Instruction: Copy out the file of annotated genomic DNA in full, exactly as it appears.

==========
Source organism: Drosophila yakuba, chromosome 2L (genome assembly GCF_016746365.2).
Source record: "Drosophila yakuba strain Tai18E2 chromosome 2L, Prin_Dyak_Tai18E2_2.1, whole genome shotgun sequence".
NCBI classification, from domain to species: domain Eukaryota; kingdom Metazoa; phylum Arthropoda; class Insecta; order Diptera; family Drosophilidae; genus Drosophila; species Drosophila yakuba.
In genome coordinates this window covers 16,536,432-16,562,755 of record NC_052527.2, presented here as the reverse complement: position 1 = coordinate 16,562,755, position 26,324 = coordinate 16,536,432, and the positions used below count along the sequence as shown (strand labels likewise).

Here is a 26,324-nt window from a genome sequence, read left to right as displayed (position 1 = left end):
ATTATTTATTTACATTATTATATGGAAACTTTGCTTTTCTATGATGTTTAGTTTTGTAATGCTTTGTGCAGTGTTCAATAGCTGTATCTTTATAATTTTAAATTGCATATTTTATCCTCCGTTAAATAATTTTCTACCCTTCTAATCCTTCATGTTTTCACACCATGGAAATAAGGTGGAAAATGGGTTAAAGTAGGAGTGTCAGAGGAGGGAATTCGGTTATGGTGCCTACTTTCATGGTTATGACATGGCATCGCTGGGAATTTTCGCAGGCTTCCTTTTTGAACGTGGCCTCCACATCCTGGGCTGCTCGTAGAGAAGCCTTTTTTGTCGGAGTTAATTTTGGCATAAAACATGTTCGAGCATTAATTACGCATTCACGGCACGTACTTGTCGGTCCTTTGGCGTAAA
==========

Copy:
Source organism: Drosophila yakuba, chromosome 2L (genome assembly GCF_016746365.2).
Source record: "Drosophila yakuba strain Tai18E2 chromosome 2L, Prin_Dyak_Tai18E2_2.1, whole genome shotgun sequence".
NCBI classification, from domain to species: domain Eukaryota; kingdom Metazoa; phylum Arthropoda; class Insecta; order Diptera; family Drosophilidae; genus Drosophila; species Drosophila yakuba.
In genome coordinates this window covers 16,536,432-16,562,755 of record NC_052527.2, presented here as the reverse complement: position 1 = coordinate 16,562,755, position 26,324 = coordinate 16,536,432, and the positions used below count along the sequence as shown (strand labels likewise).

Here is a 26,324-nt window from a genome sequence, read left to right as displayed (position 1 = left end):
ATTATTTATTTACATTATTATATGGAAACTTTGCTTTTCTATGATGTTTAGTTTTGTAATGCTTTGTGCAGTGTTCAATAGCTGTATCTTTATAATTTTAAATTGCATATTTTATCCTCCGTTAAATAATTTTCTACCCTTCTAATCCTTCATGTTTTCACACCATGGAAATAAGGTGGAAAATGGGTTAAAGTAGGAGTGTCAGAGGAGGGAATTCGGTTATGGTGCCTACTTTCATGGTTATGACATGGCATCGCTGGGAATTTTCGCAGGCTTCCTTTTTGAACGTGGCCTCCACATCCTGGGCTGCTCGTAGAGAAGCCTTTTTTGTCGGAGTTAATTTTGGCATAAAACATGTTCGAGCATTAATTACGCATTCACGGCACGTACTTGTCGGTCCTTTGGCGTAAA